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dc.contributor.authorVerberk, WCen
dc.contributor.authorBilton, DTen
dc.date.accessioned2015-10-21T11:47:00Z
dc.date.accessioned2016-05-24T15:07:36Z
dc.date.available2015-10-21T11:47:00Z
dc.date.available2016-05-24T15:07:36Z
dc.date.issued2015-07en
dc.identifier.urihttp://hdl.handle.net/10026.1/4718
dc.description.abstract

Thermal tolerance has been hypothesized to result from a mismatch between oxygen supply and demand. However, the generality of this hypothesis has been challenged by studies on various animal groups, including air-breathing adult insects. Recently, comparisons across taxa have suggested that differences in gas exchange mechanisms could reconcile the discrepancies found in previous studies. Here, we test this suggestion by comparing the behaviour of related insect taxa with different gas exchange mechanisms, with and without access to air. We demonstrate oxygen-limited thermal tolerance in air-breathing adults of the plastron-exchanging water bug Aphelocheirus aestivalis. Ilyocoris cimicoides, a related, bimodal gas exchanger, did not exhibit such oxygen-limited thermal tolerance and relied increasingly on aerial gas exchange with warming. Intriguingly, however, when denied access to air, oxygen-limited thermal tolerance could also be induced in this species. Patterns in oxygen-limited thermal tolerance were found to be consistent across life-history stages in these insects, with nymphs employing the same gas exchange mechanisms as adults. These results advance our understanding of oxygen limitation at high temperatures; differences in the degree of respiratory control appear to modulate the importance of oxygen in setting tolerance limits.

en
dc.format.extent2083 - 2088en
dc.language.isoenen
dc.relation.replaceshttp://hdl.handle.net/10026.1/3678
dc.relation.replaces10026.1/3678
dc.subjectGlobal warmingen
dc.subjectHeat toleranceen
dc.subjectHypoxiaen
dc.subjectMulti stressoren
dc.subjectOCLTTen
dc.subjectRespiration physiologyen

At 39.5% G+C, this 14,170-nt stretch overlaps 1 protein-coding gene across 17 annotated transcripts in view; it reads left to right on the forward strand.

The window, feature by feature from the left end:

dc.titleOxygen-limited thermal tolerance is seen in a plastron-breathing insect and can be induced in a bimodal gas exchanger.en
dc.typeJournal Article
plymouth.author-urlhttp://www.ncbi.nlm.nih.gov/pubmed/25964420en
plymouth.issuePt 13en
plymouth.volume218en
plymouth.publication-statusPublisheden
plymouth.journalJ Exp Biolen
dc.identifier.doi10.1242/jeb.119560en
plymouth.organisational-group/Plymouth
plymouth.organisational-group/Plymouth/00 Groups by role
plymouth.organisational-group/Plymouth/00 Groups by role/Academics
plymouth.organisational-group/Plymouth/Faculty of Science and Engineering
plymouth.organisational-group/Plymouth/Faculty of Science and Engineering/School of Biological and Marine Sciences
plymouth.organisational-group/Plymouth/REF 2021 Researchers by UoA
plymouth.organisational-group/Plymouth/REF 2021 Researchers by UoA/UoA07 Earth Systems and Environmental Sciences
plymouth.organisational-group/Plymouth/Research Groups
plymouth.organisational-group/Plymouth/Research Groups/Marine Institute
dcterms.dateAccepted2015-01-01en
dc.rights.embargodate2016-07-31en
dc.identifier.eissn1477-9145en
dc.rights.embargoperiodNot knownen
rioxxterms.versionofrecord10.1242/jeb.119560en
rioxxterms.licenseref.urihttp://www.rioxx.net/licenses/all-rights-reserveden
rioxxterms.licenseref.startdate2015-07en
rioxxterms.typeJournal Article/Reviewen


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